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“For your SEO” is a term all too common in today’s business vernacular. Every business owner or manager must have thought at least once about how best to take advantage of online search engines to grow that bottom line.

But search engine optimization can prove costly, especially for the back-end tricks that high-profile websites engage.

So, what’s a small- or medium-sized business owner to do? Here are 5 things you can do to improve SEO for free. All it costs is time and consistent attention.

1. Write.

What do you think search engines look for when they try to match results with what people typed in?

Words, phrases or images that align with what’s typed into that little box. It’s that simple.

With that in mind, concentrate on adding content to your business portals – e.g. website, social media accounts, emails whether single-topic or newsletter, etc. Every business has something to write about: a key new hire, a promotion, a sale, a special, new hours, new location, new branch, new idea, etc.

Simply ensure these “news” items are put in digital form somewhere linking to your business. The more you enter and save the better for SEO.

Don’t think you have to compete with the big boys’ websites, either. Think about three or four paragraphs per item, maybe in a sidebar on the company website, maybe a new blog page, maybe in social media posts.

Get in the habit of writing about your business and not only might you learn something about it and help get the word out about what you’re doing, but long-term the search engines will like you better.

2. Use What’s Available.

There are many ways to improve SEO by simply using what’s there for the taking. For instance, always save photos you plan to use for business with keywords that customers might search for.

For example, instead of “Photo 1” as a file name, try “ACME Buy Gizmo in Los Angeles Image,” or whatever suits your business. You are free to make file names long, and when saved to websites or social media, those words get caught by search engines.

In the same vein, go back to photos you’ve used and tag them all with keywords appropriate to your business. Go back to Facebook posts, for instance, and tag photos with your location, or add a caption with the name of your business or a key product.

For websites, ensure all images are given titles and tags that a search engine may find.

This is important – basically its free space to use your keywords. Yet, many businesses don’t take advantage.

3. Spread URLs Whenever Possible

That is, your business website address as well as the URL associated with individual pages or even pages you don’t own such as for a YouTube video.

Don’t forget this vital practice as you move forward with digital marketing for your business.

Sometimes it’s as simple as adding the full internet address at the bottom of a social media post or linking it to a photo to click. Other times consider free content-posting services such as Patch.com or AmericanTowns.com, and get some of your business items posted there even if just in classifieds.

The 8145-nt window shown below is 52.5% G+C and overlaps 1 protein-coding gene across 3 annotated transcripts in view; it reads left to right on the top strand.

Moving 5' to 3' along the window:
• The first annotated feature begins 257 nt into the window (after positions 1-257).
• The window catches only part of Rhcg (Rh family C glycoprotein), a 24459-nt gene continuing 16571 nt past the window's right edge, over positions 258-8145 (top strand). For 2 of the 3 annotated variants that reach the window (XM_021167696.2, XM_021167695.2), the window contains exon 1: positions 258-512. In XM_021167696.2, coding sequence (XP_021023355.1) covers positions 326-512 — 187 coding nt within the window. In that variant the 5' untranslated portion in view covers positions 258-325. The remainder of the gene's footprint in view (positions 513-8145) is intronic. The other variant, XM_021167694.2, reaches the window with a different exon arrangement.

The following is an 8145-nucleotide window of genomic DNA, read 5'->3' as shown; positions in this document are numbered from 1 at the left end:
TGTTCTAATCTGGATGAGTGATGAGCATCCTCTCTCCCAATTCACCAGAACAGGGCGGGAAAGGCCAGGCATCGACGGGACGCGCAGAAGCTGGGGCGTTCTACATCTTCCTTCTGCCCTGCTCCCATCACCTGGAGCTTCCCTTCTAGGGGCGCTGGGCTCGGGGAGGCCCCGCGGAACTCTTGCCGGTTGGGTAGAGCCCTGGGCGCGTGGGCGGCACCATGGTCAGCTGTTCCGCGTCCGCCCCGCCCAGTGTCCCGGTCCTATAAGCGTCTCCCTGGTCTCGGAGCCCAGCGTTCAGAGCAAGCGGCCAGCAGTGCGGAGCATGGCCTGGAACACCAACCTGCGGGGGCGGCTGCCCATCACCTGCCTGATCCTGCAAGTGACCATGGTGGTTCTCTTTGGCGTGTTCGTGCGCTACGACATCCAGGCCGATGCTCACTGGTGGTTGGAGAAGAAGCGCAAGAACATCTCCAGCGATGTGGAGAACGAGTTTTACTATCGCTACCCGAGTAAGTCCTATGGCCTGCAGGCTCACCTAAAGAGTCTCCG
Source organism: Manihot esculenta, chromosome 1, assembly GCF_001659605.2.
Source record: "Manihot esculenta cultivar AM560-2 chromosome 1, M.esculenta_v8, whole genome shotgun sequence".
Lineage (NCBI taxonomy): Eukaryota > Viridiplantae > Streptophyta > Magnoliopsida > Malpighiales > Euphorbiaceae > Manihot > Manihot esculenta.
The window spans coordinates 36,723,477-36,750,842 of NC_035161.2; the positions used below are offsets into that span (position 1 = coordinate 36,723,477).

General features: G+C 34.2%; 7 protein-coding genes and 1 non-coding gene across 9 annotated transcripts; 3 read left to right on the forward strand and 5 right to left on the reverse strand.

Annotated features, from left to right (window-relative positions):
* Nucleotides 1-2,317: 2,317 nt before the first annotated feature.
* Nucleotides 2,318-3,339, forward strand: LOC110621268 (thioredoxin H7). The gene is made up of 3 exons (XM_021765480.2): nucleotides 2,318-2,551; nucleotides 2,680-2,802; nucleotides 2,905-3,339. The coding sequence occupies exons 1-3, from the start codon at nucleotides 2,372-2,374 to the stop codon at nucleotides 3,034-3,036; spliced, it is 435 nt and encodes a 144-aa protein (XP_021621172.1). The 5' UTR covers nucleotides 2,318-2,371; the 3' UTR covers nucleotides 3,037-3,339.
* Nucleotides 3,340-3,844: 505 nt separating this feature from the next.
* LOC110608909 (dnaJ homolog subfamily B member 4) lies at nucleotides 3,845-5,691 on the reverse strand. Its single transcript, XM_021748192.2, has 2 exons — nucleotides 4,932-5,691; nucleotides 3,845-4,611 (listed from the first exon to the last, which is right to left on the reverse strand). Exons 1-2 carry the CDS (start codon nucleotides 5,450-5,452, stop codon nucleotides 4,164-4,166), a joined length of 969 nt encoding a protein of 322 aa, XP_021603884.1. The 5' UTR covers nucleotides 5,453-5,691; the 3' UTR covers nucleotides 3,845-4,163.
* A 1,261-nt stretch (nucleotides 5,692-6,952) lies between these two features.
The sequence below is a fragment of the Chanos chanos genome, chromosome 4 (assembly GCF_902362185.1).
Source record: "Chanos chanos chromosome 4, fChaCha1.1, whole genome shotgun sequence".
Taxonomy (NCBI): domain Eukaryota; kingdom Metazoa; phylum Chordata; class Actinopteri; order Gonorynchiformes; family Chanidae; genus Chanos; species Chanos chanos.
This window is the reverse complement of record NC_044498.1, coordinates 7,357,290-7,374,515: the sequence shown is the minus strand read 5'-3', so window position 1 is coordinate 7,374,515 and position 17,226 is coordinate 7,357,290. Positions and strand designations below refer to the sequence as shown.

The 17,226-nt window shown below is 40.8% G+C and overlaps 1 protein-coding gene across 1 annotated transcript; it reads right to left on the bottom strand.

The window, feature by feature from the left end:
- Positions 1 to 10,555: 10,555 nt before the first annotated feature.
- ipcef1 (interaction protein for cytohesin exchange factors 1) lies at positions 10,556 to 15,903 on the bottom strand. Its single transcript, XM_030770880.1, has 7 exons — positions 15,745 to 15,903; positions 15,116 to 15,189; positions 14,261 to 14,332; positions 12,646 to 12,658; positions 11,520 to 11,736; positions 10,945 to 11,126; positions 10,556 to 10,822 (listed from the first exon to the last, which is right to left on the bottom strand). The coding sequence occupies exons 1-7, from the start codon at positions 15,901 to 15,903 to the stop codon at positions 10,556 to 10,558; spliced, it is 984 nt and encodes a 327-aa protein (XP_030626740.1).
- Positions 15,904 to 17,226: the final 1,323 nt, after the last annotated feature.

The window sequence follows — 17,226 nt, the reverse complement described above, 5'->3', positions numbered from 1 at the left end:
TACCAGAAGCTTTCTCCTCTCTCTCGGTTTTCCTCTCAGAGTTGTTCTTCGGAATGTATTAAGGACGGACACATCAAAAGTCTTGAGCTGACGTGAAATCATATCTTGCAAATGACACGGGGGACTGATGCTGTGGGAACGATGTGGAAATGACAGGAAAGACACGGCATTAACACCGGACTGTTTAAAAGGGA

Then include your URLs where possible, or insert links to the posts where allowed. Again, no cost to do this except your time; and it gets easier if you get in the practice of doing it regularly.

4. Bomb Social Media

This doesn’t mean just saving more posts, tweets, pins or whatever the medium allows. It means to ensure all posts contain enough content, and keywords (and URLs) important for your business, as much as possible.

For example, look at business-related YouTube videos. What most businesses fail to do is use as much space as allowed for the subject line (title), as well as the information the platform lets you use below the posted video.

Think about this: Google owns YouTube, so it makes sense that Google treats YouTube videos pretty well in terms of searches.

So … Use as much space as allowed for that video title, and then write as much as possible below it including all links and social media accounts pertinent to your business. And do this every time.

LinkedIn is another great example. LinkedIn profiles often perform well in searches. Ensure your personal and business profiles on LinkedIn are robust, full of as much information, links and images as you can fit. LinkedIn and other social media platforms offer a lot of free space to take.

The search engines pay attention to websites that are attached to your business somehow. While it’s difficult to get your company website link listed in the New York Times, it’s not difficult to give credit to a major publication when used for information related to your business.

In any digital business communication, such as a web page post, or blog post, there are opportunities to give credit where credit is due, and also provide information that your readers (customers) might find useful.

Search engines like it when we share information, or try to provide information that others may find useful.

Therefore, if you convey information gathered from a recent news story, credit the source if it’s a trusted website, such as a national publication or respected regional newspaper.

You can be amazed by what this can do for your SEO in the long haul. It also helps make your content look more authoritative.

In summary, much of what’s included in these tips are actions that a business owner, manager or marketer should get in the practice of doing.

None cost money to do. And much of it is involved with everyday marketing that most businesses already engage with, such as social media posting or blogs.

Just know which keywords or phrases your customers might use in searches, and be sure to take full advantage of what’s already there, available and free to use.